“Hermitage (religious retreat)” - Wikipedia
A hermitage most authentically refers to a place where a hermit lives in seclusion from the world, or a building or settlement where a person or a group of people lived religiously, in seclusion. Particularly as a name or part of the name of properties its meaning is often imprecise, harking to a distant period of local history, components of the building material, or recalling any former sanctuary or holy place. Secondary churches or establishments run from a monastery were often called "hermitages".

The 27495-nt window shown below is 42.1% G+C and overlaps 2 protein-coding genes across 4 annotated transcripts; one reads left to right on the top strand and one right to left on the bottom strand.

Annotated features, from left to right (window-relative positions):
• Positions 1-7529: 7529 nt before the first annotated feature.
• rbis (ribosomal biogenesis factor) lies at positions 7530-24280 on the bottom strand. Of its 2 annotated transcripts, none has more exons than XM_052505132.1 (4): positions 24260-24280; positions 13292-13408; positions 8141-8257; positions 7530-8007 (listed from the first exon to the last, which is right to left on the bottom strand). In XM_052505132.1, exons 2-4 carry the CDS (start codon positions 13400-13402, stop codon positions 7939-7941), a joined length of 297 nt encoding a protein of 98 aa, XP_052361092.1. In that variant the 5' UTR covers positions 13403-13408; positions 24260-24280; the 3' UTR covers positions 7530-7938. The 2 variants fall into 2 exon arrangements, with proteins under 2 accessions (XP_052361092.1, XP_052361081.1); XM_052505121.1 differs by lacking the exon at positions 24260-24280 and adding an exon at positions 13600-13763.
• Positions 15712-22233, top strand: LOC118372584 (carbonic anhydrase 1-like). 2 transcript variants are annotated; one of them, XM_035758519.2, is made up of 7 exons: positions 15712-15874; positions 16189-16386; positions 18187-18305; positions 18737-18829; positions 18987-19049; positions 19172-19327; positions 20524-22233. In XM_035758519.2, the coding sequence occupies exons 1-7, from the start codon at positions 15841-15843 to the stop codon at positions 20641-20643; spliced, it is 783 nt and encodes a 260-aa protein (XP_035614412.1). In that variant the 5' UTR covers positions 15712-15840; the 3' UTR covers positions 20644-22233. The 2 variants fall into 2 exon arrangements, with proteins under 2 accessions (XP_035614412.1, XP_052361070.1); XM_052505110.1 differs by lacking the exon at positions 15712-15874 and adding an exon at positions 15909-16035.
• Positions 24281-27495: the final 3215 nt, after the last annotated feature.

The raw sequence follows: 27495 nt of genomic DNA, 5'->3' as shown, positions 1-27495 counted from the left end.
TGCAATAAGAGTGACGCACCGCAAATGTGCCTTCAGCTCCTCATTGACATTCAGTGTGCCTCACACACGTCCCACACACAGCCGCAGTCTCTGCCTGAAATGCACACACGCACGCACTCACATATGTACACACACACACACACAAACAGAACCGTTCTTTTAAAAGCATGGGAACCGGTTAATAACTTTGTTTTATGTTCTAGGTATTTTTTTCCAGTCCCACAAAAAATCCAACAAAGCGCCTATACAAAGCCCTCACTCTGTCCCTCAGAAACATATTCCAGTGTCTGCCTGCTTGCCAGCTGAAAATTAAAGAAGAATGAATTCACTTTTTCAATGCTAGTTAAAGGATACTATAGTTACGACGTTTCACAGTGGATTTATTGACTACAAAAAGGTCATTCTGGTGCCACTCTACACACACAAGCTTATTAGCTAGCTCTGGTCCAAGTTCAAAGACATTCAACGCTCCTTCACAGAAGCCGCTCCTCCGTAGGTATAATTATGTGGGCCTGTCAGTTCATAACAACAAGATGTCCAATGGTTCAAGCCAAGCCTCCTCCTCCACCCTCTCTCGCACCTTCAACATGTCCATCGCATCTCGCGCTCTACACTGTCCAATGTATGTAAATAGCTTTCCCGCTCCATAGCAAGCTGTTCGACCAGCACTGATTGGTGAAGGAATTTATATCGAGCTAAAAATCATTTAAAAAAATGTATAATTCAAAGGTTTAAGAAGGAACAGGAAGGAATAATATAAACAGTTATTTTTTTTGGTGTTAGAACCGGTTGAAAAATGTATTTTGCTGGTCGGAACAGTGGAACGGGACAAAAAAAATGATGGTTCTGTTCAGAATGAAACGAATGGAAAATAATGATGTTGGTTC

In the 18th century, some owners of English country houses adorned their gardens with a "hermitage", sometimes a Gothic ruin, but sometimes, as at Painshill Park, a romantic hut which a "hermit" was recruited to occupy. The so-called Ermita de San Pelayo y San Isidoro is the ruins of a Romanesque church of Ávila, Spain that ended up several hundred miles away, to feature in the Buen Retiro Park in Madrid.